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New Hire Paperwork and Compliance for Connecticut

This comprehensive guide covers onboarding paperwork and processes to set your new hires up for success in Connecticut.

October 20th, 2023


It's estimated that each year 5.8 million new employees are hired for a job. While bringing a new individual onto a team can be exciting, there's no denying that it requires a lot of work.

Specifically, you need to deal with onboarding paperwork, tax compliance requirements, and much more. If you live in Connecticut, you might be feeling overwhelmed by all of this.

That's why we made this guide for dealing with new hire paperwork for Connecticut. We'll also go over some essential onboarding practices to make sure that your new employee feels welcome.

Connecticut New Hire Paperwork

If you have other employees, odds are you're currently registered as an employer. However, if you're not, this is the first thing you will need to take care of.

First, you will need to complete Form SS-4 from the IRS. You will also need a Withholding Tax Number, Business Tax Registration, and Unemployment Account Number. If you're already registered as a business, you can move on to the new hire paperwork you will need the employee to fill out.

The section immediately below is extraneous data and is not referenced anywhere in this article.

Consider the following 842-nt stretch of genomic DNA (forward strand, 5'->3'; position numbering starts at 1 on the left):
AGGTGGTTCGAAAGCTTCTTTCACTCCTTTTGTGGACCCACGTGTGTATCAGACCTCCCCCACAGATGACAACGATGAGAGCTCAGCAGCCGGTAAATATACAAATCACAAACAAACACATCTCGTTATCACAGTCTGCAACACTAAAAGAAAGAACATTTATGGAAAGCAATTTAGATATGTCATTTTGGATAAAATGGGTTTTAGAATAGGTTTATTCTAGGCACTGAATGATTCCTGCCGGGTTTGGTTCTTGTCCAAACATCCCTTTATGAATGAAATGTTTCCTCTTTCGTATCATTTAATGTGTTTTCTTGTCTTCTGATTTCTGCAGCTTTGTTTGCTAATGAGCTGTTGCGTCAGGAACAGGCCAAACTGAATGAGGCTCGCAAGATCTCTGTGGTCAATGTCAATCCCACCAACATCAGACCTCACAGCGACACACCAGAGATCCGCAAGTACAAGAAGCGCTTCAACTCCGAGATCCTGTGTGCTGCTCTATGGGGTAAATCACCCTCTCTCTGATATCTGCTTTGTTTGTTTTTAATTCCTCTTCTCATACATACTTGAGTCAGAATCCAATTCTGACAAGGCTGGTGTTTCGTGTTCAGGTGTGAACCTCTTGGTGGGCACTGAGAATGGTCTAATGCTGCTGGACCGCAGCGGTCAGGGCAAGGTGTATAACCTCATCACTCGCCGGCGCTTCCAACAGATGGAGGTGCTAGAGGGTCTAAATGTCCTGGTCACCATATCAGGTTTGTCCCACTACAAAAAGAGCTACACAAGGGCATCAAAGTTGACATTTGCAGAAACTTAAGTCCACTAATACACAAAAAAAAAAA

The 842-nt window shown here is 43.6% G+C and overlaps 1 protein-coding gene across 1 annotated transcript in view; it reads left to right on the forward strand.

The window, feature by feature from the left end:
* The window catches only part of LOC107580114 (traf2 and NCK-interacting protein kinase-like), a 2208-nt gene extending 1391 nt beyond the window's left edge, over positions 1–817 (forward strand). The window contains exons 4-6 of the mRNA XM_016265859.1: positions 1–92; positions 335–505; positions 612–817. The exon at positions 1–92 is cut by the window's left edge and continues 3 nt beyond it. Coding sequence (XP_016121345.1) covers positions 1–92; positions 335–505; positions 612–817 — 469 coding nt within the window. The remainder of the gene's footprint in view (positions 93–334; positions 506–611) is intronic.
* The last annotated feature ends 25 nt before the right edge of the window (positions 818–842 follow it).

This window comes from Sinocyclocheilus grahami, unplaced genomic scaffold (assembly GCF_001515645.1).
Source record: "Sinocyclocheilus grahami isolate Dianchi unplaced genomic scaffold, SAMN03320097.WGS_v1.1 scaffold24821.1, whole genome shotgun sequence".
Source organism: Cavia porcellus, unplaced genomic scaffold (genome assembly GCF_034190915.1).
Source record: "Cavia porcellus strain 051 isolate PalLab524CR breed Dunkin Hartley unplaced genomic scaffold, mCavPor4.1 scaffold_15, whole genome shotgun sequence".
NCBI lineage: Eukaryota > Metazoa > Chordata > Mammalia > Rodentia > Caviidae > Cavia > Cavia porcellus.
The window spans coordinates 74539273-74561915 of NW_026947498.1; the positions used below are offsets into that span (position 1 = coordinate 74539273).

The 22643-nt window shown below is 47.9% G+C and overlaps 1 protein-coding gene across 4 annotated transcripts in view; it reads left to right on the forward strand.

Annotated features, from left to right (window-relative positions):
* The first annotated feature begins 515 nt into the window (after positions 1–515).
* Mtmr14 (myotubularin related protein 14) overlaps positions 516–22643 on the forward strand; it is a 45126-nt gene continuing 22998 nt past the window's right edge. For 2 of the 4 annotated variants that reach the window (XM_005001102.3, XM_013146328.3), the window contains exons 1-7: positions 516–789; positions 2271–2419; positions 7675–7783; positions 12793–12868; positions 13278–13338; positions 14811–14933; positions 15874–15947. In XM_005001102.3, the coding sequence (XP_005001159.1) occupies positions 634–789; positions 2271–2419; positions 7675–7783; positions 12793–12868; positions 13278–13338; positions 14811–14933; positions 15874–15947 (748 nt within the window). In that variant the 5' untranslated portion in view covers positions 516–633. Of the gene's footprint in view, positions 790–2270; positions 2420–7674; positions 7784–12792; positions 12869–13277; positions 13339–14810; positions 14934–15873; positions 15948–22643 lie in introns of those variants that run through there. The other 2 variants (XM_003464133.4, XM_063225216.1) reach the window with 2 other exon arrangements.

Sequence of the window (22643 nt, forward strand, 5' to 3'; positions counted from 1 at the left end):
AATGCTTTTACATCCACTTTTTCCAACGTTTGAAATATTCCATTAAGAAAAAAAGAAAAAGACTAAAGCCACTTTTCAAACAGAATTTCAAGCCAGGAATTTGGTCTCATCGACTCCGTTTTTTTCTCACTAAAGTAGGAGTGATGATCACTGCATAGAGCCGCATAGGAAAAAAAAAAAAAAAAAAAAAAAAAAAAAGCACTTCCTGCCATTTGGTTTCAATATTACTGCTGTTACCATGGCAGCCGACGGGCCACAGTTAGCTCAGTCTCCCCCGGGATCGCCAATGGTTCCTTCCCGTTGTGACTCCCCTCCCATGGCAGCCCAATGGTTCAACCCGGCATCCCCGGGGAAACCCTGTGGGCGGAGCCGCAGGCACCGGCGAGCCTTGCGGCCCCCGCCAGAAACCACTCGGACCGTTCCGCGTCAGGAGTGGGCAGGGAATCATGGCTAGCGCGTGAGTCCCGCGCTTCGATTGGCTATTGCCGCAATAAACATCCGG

Download The Ultimate Onboarding Checklist

Form I-9

The I-9 Employment Eligibility Verification Form is used to confirm citizens and verify that the person can work in the United States.

The employee must complete their portion of this form on the first day, and the employer will need to finish their portion by the third day.

Form W-4

Next, the employee needs to fill out a Withholding Allowance Certificate (aka Form W-4) for the IRS.

This form is needed to determine how much money will be withheld from a paycheck for taxes. Lastly, you will need to report any new hires to the Connecticut Department of Labor within twenty days.

Keep in mind that this also applies to re-hired. To do this, you will need the employee's:

  • Name

  • Address

  • Social security number

  • Date of birth

  • Their first day of work

New Hire Reporting

Like most states, Connecticut requires employers to report new hires to the state Department of Labor. This must be done within 20 days of the new hire's start date. You can report new hires to the state of Connecticut online by following this link.

Connecticut New Hire Payroll & Tax Reporting Requirements